Hardback
September 23, 2008
9780819568762
English
224
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v2.1 Reference
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August 15, 2011
9780819571694
English
224
9.25 Inches (US)
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v2.1 Reference

Zong!

In November, 1781, the captain of the slave ship Zong ordered that some 150 Africans be murdered by drowning so that the ship's owners could collect insurance monies. Relying entirely on the words of the legal decision Gregson v. Gilbert—the only extant public document related to the massacre of these African slaves—Zong! tells the story that cannot be told yet must be told. Equal parts song, moan, shout, oath, ululation, curse, and chant, Zong! excavates the legal text. Memory, history, and law collide and metamorphose into the poetics of the fragment. Through the innovative use of fugal and counterpointed repetition, Zong! becomes an anti-narrative lament that stretches the boundaries of the poetic form, haunting the spaces of forgetting and mourning the forgotten. Check for the online reader's companion at http://zong.site.wesleyan.edu.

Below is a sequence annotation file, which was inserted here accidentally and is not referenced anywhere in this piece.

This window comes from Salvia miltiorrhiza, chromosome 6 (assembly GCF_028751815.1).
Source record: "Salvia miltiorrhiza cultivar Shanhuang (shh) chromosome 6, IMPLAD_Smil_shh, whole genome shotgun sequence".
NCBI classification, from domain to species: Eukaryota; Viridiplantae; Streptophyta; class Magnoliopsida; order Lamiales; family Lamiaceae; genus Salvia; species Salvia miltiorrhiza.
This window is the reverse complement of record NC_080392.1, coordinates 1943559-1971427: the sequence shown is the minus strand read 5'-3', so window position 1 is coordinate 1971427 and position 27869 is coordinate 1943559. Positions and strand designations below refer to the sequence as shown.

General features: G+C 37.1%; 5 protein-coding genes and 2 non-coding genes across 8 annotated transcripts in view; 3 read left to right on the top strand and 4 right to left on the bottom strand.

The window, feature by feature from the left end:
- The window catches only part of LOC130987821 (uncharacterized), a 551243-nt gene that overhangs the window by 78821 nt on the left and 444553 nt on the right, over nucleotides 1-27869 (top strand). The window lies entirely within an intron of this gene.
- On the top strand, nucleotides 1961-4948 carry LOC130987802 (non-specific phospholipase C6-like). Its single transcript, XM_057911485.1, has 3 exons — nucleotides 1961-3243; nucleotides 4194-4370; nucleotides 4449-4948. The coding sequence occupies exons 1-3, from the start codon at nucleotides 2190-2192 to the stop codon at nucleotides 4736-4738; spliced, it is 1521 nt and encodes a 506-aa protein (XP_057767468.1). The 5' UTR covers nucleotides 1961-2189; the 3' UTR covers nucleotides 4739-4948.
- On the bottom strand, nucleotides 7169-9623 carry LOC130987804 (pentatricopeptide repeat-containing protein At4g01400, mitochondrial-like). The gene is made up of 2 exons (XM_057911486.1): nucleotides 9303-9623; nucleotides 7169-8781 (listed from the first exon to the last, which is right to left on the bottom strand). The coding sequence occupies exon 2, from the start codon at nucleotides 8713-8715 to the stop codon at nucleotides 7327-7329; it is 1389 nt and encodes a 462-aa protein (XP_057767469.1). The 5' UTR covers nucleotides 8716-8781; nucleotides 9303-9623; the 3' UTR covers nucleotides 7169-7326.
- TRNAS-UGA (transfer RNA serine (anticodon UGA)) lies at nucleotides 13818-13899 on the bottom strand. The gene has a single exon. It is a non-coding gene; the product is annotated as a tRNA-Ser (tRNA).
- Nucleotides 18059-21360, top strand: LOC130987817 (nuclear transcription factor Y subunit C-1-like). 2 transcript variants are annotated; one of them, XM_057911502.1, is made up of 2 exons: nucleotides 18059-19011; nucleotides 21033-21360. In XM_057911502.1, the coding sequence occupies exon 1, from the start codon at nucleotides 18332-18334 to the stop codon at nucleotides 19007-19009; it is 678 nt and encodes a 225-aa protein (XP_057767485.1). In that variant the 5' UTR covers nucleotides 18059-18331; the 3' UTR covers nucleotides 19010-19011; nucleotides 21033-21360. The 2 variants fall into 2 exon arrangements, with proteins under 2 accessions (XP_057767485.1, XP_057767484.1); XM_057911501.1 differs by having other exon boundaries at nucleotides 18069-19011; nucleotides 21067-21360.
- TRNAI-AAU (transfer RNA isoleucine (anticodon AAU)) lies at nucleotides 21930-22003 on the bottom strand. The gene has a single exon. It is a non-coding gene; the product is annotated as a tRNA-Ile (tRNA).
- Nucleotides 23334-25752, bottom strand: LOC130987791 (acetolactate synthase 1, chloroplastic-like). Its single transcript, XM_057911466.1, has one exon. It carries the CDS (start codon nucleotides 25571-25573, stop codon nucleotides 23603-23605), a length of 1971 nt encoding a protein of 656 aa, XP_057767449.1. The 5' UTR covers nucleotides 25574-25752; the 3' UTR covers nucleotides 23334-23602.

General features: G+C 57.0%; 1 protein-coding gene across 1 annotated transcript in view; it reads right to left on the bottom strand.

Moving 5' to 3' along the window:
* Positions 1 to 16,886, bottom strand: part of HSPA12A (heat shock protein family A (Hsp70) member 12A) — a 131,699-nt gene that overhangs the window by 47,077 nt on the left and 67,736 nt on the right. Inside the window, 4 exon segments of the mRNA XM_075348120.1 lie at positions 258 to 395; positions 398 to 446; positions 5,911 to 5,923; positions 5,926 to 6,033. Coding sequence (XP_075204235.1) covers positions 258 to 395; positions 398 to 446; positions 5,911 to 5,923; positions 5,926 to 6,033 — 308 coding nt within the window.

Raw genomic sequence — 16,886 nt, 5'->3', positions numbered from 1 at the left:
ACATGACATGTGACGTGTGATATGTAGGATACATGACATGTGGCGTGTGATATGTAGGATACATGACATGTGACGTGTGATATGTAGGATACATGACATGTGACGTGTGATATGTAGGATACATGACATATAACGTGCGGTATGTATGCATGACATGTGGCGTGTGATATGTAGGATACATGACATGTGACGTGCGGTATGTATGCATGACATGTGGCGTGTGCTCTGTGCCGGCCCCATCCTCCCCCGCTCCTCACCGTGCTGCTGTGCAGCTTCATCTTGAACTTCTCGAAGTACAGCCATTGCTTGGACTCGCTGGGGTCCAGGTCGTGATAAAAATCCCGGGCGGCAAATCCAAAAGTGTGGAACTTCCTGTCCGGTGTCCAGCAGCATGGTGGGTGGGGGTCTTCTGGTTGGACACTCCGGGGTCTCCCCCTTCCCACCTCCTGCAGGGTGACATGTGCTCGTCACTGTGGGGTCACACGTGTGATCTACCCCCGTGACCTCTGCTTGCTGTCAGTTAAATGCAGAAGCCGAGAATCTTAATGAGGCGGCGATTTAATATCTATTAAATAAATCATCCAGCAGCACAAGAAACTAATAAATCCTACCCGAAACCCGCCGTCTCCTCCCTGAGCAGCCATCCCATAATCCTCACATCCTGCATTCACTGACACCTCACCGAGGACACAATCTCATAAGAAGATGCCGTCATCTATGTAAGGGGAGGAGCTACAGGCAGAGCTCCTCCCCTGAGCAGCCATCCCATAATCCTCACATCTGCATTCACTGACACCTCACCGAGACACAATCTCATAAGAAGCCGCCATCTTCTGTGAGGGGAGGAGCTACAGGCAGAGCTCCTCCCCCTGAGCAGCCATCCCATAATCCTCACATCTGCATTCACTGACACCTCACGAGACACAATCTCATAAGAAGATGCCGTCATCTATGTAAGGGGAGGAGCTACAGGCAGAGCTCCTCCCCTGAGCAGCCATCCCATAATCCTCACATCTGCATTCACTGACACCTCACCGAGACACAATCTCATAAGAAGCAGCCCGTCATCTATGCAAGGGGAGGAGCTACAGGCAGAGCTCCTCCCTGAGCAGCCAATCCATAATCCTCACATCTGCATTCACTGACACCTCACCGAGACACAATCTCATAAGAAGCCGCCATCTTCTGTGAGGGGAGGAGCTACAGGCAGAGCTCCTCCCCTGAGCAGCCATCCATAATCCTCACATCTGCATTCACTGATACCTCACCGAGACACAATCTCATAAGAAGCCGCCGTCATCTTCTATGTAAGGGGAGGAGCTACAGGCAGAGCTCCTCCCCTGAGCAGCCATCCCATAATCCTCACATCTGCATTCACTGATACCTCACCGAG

About the Authors

M. NOURBESE PHILIP is a poet, writer, and lawyer whose previous collections of poetry include She Tries Her Tongue, Her Silence Softly Breaks (1989). Born in Tobago, she now resides in Toronto, Ontario. SETAEY ADAMU BOATENG is the voice of the ancestors revealing the submerged stories of all who were on board the Zong.

Reviews

"At times I'm uncomfortable with both poetry and history, but then a book like Zong! comes along and reminds me how the lyric can shake up history's limited logics and history can shake up poetry's occasional evasive sheen."—Jill Magi, Poetry Project Newsletter

"M. NourbeSe Philip writes a poetry whose innovation—her spells of silence, her stuttering syntax—is not an abstract experiment but a form of mourning for African words prohibited by 'the ceremony of White  in the elsewhere of time.'"—Zinzi Clemmons, Literary Hub

"A brash, unsettling book, Zong! wants to chant or shout history down, shut history up. It not only laments and mimics history's unreason but, verisimilar and retributive both, deranges history, as if to reorder its linguistic protocols might undo or redo history itself. Fretful, possessed, obsessed, upset, curse and homeopathy, both, it visits a breathtaking run of glossolalic scat upon historical trauma."—Nathaniel Mackay, author of Bass Cathedral